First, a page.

John Carey on taking a charge

“It wouldn’t be too hard, I reasoned, to drive the hybrid Mini mostly electric”

Carey Jpg

Among eucalypts, a koala has little to worry about. What it needs to survive is all around and easily found. Which makes drivers of conventional cars rather like the sleepy, tree-dwelling marsupial. Places to replenish the energy needed to keep our oil-consumers running are never far away.

Driving a plug-in is different, as using a Mini Cooper S E Countryman All4 in the UK for a fortnight made abundantly clear.

There’s way better EV infrastructure in the UK than Australia. Plug-ins have around a 2.5 percent, and growing, share of the new-car market there. Almost 60,000 were sold in 2018; one quarter of them pure EVs like the Nissan Leaf, the remainder plug-in hybrids like the E Countryman. Like eucalypts, public charging points aren’t exactly common in the UK, but neither are they impossible to find.

It wouldn’t be too hard, I reasoned, to drive mostly electric. The Mini’s 7.6kWh lithium-ion battery could be charged each night from a normal British power socket. Once the electricity was used (after 20 to 30km in British winter conditions, I found), the E Countryman would switch to hybrid mode and fire up its 1.5-litre turbo triple, and I’d head to the most convenient public charger for a quick top-up. Fine. In theory...

At my request, Mini UK had thrown an extra cable into the E Countryman. With Type 2 (or Mennekes) plugs at each end, it would let me connect to public AC chargers. Physically hooking it up to a big service complex on the M40 motorway near Oxford was easy, but getting electrons to flow wasn’t.

Having downloaded the charge provider’s app and punched in my credit card details, I was authorised to begin charging.

But the E Countryman wouldn’t initialise the charging session. Maybe the device was simply too powerful for the Mini’s on-board battery charger. Disappointed, I drove off to the warble of the front-mounted three-cylinder engine, not the whine of the rear-mounted electric motor.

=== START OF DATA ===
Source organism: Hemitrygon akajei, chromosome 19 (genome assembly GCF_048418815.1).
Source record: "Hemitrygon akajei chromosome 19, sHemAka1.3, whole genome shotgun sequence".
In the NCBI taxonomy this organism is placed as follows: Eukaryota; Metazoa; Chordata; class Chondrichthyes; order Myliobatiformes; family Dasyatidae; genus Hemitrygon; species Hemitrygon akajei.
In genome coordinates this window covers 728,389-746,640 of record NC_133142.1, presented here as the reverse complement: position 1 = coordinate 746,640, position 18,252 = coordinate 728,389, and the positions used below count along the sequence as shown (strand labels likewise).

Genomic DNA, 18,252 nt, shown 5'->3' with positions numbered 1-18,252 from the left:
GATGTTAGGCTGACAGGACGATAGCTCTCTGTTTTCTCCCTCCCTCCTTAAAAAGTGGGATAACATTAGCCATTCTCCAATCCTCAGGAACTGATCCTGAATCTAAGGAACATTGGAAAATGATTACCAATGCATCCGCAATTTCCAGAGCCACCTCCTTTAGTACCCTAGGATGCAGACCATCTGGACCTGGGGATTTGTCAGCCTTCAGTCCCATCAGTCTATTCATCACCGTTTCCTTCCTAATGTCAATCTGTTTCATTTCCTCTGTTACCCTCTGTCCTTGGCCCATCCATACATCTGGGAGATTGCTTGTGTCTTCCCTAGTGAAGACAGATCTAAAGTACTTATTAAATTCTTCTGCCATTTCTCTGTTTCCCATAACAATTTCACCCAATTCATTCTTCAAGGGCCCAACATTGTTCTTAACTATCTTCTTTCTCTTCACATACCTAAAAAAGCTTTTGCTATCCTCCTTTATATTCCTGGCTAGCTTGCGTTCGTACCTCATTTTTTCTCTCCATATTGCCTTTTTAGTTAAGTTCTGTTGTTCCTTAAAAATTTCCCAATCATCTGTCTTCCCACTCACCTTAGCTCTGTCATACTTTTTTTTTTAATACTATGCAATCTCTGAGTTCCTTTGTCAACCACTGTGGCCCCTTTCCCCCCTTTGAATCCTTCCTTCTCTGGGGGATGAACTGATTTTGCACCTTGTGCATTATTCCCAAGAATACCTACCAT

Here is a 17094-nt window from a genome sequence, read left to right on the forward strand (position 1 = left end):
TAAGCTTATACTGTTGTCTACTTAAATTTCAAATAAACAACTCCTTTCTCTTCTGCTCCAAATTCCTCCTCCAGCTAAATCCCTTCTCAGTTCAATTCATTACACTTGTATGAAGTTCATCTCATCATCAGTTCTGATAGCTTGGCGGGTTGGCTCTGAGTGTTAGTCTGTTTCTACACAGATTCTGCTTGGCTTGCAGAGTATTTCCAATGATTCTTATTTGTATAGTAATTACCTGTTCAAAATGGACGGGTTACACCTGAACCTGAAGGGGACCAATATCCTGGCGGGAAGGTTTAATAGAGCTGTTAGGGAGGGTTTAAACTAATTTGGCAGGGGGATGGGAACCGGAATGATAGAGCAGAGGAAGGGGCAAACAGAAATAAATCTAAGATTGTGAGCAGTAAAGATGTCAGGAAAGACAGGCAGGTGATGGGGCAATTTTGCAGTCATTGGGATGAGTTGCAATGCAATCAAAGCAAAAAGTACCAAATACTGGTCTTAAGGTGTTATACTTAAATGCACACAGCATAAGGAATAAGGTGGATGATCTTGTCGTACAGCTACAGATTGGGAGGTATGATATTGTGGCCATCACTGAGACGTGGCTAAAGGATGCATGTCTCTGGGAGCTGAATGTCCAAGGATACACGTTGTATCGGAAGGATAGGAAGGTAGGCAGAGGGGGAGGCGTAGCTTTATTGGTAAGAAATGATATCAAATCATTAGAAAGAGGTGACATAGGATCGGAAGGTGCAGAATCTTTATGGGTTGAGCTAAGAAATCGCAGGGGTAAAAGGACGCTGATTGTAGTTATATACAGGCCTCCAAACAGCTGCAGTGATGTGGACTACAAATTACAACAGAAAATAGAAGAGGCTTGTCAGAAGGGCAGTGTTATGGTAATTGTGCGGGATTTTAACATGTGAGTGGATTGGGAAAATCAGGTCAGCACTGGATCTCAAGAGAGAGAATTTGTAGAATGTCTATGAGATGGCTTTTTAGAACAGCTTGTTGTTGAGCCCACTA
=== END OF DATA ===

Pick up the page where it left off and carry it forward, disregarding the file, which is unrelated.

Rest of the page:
The next time I needed an on-the-move recharge I decided to rely on the Mini’s sat-nav. I could surely count on a charger it led me to being compatible with the car, I reasoned. The closest one at the time was less than 2km away, in the carpark of the big Bicester Village outlet shopping complex.

Sadly, the alleged location had been built over, and there were no signs pointing to a new charging station. So I headed to a nearby Little Chef, where the sat-nav promised another charger. What I found was a Burger King. It was another fail at the next place I tried, a BP on the A34. I did a careful search of both the servo and the carpark of the nearby Starbucks and failed to find the promised charger.

By now cursing the obviously outdated digital mapping installed in the Mini, I fired up Zap-Map on my iPhone. This popular app provides detailed charger info, supplemented by frequent user updates. In short, it’s trustworthy.

Zap-Map guided me to a country restaurant just off my planned route. Two 7kW chargers were there, as advised. But in the adjacent spaces were a Kia Picanto and a Toyota Yaris, neither of them in need of charging, despite prominent ‘EV Only’ signage.

So there’s a big question car makers and EV support organisations should be asking before attempting to take plug-ins mainstream in Australia. It’s a simple one. How much aggravation will a koala bear?


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